o An ordinance’s constitutionality is circumstantial.
· An ordinance is still valid even if it excludes more than it needs to be enforced, so long as it’s reasonable
· The court claims excluding certain buildings associated with trades and businesses from residential areas has a “rational relationship to the community’s health and safety”
o Separating residential, business, and industrial buildings will mak
mary focus is development, not planning
· Only Florida has really embraced it.
Home rule authority. Some states, like California, grant police power directly to counties and cities. Thus, they have a broad, but not unlimited, power to zone. This home rule authority is granted by statute in some states.
· Where home rule authority exists, local ordinances CANNOT conflict with state law
· But in some states, home rule authority does not confer zoning power
B. Base Zoning: Uses, Flexibility, and Design
2. Use Districts and Area Requirements
Pierro v. Baxendale
Facts: Plaintiff’s property was in an area zoned for one-to-two family houses and apartment buildings, as well as “boarding and rooming houses.” When Plaintiff wanted to build a motel, he was denied. Shortly afterward, the local legislature enacted an ordinance completely forbidding motels in the district. He challenged the ordinance.
Issue: Could the zoning ordinance legally allow boarding and rooming houses but not motels?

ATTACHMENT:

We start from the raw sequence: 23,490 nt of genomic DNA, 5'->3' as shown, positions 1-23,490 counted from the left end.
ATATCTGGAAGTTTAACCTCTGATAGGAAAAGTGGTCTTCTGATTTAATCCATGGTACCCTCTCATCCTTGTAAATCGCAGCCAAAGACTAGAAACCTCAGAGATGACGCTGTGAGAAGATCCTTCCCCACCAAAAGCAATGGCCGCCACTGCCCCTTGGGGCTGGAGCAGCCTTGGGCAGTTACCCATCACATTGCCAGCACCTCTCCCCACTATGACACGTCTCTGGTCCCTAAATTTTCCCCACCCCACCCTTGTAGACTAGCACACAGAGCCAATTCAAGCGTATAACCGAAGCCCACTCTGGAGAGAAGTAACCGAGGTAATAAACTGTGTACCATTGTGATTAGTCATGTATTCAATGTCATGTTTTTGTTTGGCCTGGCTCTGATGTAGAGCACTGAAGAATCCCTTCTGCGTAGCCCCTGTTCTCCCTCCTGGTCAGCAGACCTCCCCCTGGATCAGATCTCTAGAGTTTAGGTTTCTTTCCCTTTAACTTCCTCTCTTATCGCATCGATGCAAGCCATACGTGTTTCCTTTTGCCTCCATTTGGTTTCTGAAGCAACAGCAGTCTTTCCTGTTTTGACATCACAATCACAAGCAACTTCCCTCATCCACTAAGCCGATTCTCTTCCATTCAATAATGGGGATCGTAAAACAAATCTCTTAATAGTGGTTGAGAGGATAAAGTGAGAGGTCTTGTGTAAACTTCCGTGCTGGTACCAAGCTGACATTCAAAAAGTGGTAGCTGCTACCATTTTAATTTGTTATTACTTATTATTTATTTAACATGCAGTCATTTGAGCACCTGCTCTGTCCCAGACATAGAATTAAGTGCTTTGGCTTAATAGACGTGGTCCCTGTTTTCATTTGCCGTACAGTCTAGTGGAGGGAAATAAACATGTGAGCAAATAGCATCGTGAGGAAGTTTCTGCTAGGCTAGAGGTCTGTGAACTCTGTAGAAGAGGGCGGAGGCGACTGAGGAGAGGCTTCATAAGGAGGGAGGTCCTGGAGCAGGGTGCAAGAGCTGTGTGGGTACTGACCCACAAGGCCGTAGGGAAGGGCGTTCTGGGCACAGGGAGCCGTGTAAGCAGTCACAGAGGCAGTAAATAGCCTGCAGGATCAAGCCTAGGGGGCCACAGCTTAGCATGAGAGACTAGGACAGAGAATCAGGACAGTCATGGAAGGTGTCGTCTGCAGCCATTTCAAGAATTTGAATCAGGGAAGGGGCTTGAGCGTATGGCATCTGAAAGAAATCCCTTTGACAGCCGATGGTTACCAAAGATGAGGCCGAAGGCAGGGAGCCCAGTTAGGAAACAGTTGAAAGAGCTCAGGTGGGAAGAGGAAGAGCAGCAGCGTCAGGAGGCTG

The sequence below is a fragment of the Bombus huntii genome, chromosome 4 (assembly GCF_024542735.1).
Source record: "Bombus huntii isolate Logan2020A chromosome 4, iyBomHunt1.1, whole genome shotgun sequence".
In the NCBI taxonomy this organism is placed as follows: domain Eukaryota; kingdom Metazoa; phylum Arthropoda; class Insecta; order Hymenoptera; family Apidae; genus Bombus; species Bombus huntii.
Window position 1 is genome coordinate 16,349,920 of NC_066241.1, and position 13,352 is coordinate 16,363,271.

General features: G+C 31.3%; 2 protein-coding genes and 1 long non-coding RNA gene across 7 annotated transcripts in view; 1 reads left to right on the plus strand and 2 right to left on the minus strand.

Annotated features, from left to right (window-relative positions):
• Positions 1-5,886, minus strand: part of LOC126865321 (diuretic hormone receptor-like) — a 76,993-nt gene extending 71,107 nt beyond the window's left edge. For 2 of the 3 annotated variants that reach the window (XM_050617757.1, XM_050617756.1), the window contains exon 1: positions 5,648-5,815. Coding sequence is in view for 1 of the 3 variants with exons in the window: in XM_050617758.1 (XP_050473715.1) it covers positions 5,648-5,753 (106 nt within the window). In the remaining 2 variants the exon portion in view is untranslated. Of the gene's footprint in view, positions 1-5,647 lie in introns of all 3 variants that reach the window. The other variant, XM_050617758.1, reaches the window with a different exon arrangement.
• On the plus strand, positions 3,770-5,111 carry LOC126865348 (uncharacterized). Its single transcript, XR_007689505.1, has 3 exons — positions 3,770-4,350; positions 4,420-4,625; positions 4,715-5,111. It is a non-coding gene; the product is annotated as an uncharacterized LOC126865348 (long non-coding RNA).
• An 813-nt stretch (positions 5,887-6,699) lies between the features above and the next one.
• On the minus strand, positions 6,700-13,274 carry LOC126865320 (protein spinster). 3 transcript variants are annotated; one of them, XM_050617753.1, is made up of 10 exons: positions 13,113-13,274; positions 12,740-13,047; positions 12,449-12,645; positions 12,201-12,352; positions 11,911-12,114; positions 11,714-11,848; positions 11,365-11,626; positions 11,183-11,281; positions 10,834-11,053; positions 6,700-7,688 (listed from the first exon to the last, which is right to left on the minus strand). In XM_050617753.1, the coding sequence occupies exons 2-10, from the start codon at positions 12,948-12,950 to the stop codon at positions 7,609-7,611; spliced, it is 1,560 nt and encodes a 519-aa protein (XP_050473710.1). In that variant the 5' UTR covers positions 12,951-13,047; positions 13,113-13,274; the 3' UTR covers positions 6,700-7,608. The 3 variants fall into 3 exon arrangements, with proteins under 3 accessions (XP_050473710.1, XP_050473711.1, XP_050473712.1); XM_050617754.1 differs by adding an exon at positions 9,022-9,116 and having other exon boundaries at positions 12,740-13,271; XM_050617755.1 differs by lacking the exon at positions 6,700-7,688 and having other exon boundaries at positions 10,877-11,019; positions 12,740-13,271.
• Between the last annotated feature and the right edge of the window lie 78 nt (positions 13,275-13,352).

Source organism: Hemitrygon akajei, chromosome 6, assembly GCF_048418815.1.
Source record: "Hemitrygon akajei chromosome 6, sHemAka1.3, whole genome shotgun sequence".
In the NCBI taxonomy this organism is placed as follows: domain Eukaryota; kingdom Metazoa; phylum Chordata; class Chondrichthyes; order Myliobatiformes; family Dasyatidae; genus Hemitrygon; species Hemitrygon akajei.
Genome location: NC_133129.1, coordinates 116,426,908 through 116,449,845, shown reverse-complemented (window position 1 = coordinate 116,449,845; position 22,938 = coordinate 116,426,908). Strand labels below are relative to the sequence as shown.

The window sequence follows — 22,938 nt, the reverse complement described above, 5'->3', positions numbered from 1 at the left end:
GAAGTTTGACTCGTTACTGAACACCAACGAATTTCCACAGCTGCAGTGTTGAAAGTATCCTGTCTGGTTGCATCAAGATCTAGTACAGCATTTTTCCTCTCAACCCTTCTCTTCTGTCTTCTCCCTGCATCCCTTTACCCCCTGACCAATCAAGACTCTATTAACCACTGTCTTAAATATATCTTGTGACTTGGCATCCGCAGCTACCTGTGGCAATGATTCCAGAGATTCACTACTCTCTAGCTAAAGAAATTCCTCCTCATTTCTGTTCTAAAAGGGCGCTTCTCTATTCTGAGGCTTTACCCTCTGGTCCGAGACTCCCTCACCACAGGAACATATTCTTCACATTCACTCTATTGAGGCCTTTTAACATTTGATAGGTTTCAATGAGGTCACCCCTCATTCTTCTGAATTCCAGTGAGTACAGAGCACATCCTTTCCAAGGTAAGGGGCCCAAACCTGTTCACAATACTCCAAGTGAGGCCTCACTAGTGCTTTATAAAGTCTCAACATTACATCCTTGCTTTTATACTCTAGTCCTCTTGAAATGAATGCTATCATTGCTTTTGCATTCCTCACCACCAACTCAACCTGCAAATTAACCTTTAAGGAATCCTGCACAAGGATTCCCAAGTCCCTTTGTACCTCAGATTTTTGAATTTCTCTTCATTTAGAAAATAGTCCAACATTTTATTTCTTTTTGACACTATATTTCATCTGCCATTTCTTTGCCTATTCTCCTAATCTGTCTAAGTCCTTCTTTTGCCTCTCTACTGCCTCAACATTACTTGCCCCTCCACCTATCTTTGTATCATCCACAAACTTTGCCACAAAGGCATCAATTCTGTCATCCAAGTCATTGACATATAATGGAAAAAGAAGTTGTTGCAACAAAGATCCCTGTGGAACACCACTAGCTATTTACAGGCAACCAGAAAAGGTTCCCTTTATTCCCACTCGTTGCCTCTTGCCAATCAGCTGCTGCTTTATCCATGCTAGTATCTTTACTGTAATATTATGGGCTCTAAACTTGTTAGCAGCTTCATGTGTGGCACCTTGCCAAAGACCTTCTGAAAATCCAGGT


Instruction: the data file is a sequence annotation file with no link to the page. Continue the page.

Held: Yes, it could.
· It depends upon the characteristics of each zone. Here, it was a residential. While rooming and boarding houses still looked like houses and could discriminate against guests, motels didn’t look like normal homes and could not legally decide who could stay. Moreover, motels were businesses and public in character.
o Thus, allowing motels could threaten property values and destroy the “beauty” of the residential.
o Maintaining beauty and/or property value is part of the general welfare, so zoning laws can be used for that.
· Zoning choices are presumptively valid and can only be nullified upon showing they are unreasonable, arbitrary, or capricious.
o i.e., there must be a rational relation between the regulation and the service of the public welfare that is within the reach of the police power.
· Whether something is or isn’t allowed depends upon the characteristics of the place where it is proposed.
Dissent: Zoning law should not be based in nuisance. That said, because there is no functional difference between a motel and a boarding or rooming house, the ordinance is arbitrary, unreasonable, and discriminatory. The ordinance should be struck down.
If there’s any traction to the town’s argument, it’s that a motel might not be a “dwelling,” which was the only thing permitted by the statute.
· But all the other parts of the statute, which focuses on the commercial nature of rooming/boarding houses, seem to indicate that motels would be an OK use of the land
Pierro is important because it shows that, when the town doesn’t like a proposed use, it either reinterprets the definition of what it’s allowed, or it simply amends the ordinance to exclude the disfavored use.
· The court here looks more toward the “spirit” of the ordinance—the underlying idea behind it. The court decides the legislature always intended to exclude the motels
It’s odd that the court interprets the previous ordinance to ban motels . . . when it clearly does not.
· If the motel was permitted when Pierro applied . . . he would have a vested right to build a motel even after the new amendment.